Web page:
|Egypt has been embroiled in daily protests over the parliamentary election process and and a new constitution [AFP]
Egypt's council of military rulers will not allow international monitors to observe upcoming parliamentary elections, a council member has said.
Maj. Gen. Mamdouh Shaheen, who presented the new election law to reporters on Wednesday, said barring foreign monitors was a necessary step to protect Egypt's sovereignty. "We have nothing to hide," he said, adding that "we reject anything that affects our sovereignty."
Egyptian election monitors will observe the process instead, he said.
The decision was swiftly criticised by activists, who said it raises questions about the transparency of the first elections after the toppling of Hosni Mubarak and urged the military to reconsider.
Hafez Abou Saada, a member of the National Council for Human Rights, said promises of free and fair elections from the military are not enough, and noted that barring international monitors mirrors the line adopted by Mubarak's government.
"International monitors are part of any modern elections," he said. "Many countries are watching what is happening in Egypt. This is not a very positive signal."
The new law also lowers the minimum age for candidacy for the lower house from 30 to 25, apparently to allow youth who led the 18-day uprising that toppled Mubarak to run.
Rules for the upper house remain the same: Candidates must be at least 35 years old, and a newly elected president will appoint 100 of the body's 390 members.
Shaheen said the judiciary will oversee the whole electoral process, limiting the role of the interior ministry, which many Egyptians say remains tainted by its many years as the Mubarak regime's enforcer, and was responsible for much of the rigging in previous elections.
The voting itself, which will be for the upper and lower houses of parliament at the same time, will be spread over a month before the end of 2011, and the army will set their date by decree before the end of next month, Shaheen said.
The final election law has also brushed aside demands by political groups that aimed to shield the electoral system against vote buying, rampant under the previous regime, and the return of former regime officials by barring individual candidates.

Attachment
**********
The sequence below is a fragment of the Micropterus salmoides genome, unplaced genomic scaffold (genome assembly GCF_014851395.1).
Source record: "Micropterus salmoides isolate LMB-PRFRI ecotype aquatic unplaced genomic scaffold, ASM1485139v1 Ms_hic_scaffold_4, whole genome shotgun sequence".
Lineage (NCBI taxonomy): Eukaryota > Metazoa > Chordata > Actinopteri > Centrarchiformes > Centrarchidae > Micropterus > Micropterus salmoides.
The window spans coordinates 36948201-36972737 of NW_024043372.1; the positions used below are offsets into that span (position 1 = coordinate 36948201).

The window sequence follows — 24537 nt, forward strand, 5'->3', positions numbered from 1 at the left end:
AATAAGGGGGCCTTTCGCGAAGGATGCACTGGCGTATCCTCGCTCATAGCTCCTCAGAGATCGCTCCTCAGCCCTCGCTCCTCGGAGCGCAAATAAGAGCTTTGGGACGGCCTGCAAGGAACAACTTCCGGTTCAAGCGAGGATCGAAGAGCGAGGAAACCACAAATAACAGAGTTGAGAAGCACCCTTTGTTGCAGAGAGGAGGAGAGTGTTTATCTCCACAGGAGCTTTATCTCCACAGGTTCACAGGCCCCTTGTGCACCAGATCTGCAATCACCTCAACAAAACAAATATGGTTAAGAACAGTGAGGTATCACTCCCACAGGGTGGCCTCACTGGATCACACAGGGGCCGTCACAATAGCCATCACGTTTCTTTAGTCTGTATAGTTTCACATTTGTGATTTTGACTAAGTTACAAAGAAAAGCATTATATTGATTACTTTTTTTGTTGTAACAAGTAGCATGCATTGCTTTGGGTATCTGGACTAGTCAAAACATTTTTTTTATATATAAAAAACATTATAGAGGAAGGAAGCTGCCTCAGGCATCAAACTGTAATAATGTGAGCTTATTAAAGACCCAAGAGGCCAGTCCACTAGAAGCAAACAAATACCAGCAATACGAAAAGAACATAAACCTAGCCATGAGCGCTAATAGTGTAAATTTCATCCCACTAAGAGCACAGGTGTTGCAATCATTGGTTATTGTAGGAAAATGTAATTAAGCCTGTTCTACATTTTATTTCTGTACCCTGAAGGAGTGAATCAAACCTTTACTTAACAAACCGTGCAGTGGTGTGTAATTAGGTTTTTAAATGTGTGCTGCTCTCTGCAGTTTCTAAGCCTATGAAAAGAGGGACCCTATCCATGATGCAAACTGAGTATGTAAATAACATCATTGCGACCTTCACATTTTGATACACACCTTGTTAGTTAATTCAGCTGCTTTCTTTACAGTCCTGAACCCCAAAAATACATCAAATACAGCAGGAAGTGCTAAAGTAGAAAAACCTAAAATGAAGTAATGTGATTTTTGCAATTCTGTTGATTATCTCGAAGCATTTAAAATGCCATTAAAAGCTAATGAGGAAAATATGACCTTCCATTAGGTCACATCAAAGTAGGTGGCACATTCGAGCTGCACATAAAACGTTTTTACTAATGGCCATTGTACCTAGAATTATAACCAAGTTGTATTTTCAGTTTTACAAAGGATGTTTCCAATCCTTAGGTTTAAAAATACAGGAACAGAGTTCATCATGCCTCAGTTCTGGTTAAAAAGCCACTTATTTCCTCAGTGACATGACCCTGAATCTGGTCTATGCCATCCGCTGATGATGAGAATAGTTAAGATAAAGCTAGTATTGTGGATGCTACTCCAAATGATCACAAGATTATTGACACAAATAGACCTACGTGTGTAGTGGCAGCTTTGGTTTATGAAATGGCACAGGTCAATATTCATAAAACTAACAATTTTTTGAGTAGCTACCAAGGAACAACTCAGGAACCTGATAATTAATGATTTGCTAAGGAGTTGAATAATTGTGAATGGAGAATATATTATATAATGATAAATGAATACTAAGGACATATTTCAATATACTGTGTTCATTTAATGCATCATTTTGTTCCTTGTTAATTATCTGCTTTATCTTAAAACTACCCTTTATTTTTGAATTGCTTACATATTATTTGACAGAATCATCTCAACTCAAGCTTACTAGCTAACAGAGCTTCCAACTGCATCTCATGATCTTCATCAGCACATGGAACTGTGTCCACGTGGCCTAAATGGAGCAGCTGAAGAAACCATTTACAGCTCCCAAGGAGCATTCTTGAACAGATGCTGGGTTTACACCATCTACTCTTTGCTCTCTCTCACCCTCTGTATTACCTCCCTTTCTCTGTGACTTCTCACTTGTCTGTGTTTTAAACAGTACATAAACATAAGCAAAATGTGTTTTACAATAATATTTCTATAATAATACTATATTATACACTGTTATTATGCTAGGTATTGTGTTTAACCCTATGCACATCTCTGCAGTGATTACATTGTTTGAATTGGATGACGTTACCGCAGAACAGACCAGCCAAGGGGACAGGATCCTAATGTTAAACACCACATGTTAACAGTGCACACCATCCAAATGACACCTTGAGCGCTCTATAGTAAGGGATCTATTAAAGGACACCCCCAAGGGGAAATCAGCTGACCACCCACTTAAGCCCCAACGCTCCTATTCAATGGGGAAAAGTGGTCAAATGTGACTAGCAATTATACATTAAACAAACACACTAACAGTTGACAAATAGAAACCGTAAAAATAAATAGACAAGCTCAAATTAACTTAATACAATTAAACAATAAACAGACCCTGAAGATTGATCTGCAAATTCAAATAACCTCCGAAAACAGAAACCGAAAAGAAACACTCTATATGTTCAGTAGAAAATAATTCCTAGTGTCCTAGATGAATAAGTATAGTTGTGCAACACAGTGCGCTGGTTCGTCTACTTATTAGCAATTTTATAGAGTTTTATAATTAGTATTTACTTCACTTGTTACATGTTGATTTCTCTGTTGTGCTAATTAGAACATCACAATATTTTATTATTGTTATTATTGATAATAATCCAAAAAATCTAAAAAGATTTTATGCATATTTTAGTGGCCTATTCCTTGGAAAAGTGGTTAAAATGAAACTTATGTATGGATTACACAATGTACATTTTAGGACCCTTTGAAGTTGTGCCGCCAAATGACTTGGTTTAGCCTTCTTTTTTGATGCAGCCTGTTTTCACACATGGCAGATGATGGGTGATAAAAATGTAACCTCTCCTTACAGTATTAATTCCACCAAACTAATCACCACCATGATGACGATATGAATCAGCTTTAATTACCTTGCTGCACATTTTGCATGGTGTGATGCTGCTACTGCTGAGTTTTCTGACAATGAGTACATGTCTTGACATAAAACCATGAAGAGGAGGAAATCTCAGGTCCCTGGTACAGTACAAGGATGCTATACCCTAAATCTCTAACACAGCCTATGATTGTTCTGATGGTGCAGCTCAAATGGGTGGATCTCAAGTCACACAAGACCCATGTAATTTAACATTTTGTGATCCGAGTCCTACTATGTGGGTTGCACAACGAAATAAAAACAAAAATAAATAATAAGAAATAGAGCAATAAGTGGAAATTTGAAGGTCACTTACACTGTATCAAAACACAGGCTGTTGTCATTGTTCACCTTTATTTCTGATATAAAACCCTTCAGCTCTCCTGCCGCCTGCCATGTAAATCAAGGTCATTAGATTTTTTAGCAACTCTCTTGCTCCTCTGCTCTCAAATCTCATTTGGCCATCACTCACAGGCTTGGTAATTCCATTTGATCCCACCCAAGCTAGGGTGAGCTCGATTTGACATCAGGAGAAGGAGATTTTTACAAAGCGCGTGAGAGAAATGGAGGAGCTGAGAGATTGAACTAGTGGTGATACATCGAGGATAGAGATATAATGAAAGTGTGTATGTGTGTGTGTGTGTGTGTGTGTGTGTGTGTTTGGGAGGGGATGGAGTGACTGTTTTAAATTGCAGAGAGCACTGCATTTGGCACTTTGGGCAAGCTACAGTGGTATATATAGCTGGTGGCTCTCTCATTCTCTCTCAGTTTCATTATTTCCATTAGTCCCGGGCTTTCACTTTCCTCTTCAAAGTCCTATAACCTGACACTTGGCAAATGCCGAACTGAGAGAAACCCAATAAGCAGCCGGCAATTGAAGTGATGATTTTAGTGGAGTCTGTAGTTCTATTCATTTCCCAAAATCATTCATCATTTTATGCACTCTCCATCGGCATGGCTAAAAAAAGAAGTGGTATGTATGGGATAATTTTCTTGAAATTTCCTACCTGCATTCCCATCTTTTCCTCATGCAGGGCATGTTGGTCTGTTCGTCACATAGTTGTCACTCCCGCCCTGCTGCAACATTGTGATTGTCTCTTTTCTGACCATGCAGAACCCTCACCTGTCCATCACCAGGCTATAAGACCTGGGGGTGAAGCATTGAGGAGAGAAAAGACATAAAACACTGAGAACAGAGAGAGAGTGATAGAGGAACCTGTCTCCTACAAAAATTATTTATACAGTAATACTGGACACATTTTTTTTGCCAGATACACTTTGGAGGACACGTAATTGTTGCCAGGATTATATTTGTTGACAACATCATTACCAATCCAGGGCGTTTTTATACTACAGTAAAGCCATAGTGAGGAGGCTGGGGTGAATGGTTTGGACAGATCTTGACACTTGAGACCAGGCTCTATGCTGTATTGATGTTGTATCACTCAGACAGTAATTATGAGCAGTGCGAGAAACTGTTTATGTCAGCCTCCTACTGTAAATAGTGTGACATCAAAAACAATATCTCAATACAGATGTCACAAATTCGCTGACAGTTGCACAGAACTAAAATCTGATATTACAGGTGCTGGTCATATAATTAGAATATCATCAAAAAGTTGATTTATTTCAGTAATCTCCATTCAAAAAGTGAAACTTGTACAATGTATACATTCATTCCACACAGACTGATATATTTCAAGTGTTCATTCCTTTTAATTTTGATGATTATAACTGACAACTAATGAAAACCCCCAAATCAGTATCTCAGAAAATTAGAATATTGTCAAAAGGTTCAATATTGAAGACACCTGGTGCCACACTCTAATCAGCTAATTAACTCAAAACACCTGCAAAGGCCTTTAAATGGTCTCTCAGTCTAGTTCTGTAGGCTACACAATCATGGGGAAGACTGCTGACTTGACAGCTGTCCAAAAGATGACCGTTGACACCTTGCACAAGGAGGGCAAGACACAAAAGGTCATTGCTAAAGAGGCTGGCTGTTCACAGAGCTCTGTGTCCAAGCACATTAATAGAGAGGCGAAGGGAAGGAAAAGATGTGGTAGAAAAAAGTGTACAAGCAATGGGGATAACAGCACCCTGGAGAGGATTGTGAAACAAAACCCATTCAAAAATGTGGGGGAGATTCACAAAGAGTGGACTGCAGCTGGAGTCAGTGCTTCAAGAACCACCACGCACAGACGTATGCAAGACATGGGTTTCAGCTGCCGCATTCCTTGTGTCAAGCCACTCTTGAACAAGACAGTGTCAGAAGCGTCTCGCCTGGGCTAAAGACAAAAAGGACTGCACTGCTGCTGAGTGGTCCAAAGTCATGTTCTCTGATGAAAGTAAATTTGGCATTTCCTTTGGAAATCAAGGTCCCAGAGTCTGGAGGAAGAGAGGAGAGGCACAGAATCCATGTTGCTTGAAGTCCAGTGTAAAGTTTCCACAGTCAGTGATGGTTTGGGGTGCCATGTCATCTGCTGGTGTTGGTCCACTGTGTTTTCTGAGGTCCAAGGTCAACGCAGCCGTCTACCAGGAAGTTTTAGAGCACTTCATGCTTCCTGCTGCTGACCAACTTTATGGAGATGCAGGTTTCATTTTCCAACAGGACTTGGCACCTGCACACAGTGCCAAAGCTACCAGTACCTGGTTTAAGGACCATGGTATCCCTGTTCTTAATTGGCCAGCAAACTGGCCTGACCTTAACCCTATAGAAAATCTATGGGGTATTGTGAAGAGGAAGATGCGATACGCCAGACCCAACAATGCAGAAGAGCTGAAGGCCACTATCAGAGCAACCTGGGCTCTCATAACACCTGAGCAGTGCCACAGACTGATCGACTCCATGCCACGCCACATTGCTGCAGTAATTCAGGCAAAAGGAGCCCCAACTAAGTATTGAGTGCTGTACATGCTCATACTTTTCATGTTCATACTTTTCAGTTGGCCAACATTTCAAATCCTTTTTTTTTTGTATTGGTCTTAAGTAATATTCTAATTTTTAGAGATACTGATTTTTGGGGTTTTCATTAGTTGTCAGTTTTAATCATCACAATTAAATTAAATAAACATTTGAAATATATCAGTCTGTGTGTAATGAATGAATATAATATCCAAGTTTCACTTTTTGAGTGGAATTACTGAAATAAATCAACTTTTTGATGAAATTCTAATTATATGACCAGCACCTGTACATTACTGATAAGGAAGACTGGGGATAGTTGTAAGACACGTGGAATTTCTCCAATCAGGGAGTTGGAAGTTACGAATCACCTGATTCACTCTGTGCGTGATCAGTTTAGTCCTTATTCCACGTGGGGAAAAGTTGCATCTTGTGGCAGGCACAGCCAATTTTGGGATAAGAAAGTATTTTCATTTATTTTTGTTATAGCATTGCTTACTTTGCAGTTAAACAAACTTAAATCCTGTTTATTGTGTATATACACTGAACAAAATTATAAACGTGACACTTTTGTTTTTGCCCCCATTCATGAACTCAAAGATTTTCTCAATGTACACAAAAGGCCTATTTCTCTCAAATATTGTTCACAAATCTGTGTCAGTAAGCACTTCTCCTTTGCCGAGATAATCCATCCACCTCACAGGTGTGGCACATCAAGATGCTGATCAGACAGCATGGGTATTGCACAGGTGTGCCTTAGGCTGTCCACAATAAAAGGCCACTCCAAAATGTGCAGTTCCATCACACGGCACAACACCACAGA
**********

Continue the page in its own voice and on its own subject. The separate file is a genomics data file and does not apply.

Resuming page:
Instead, the law allows for half of the 504 seats up for grabs to be contested by individual candidates instead of party lists.
Meanwhile, a new Egyptian cabinet is expected to be announced on Thursday. amid ongoing protests in Cairo over the supposed slow pace of reform and a fierce national debate over the future role of the military in politics.
The new cabinet had been due to take the oath of office on Monday, but the ceremony was postponed due to demonstrations at Tahrir Square over the prime minister's choice of ministers.
Essam Sharaf, who heads a caretaker government, had hoped the cabinet reshuffle would persuade protesters to end a sit-in.
But the protesters have complained that the new cabinet retains ministers they wanted sacked for their alleged links to the Hosni Mubarak, the former president.
Despite concerns over more delays, a senior military official has said the cabinet appointment will go ahead as planned.
"The new ministers in Prime Minister Essam Sharaf's government will be sworn in on Thursday in front of the head of the Supreme Council of the Armed Forces, Field Marshal Hussein Tantawi," the official told the state MENA news agency.
The government said on Tuesday that Sharaf had been admitted to hospital overnight suffering from exhaustion and would spend the day resting before finalising the new cabinet.
Fourteen new ministers and a deputy premier are expected to take the oath.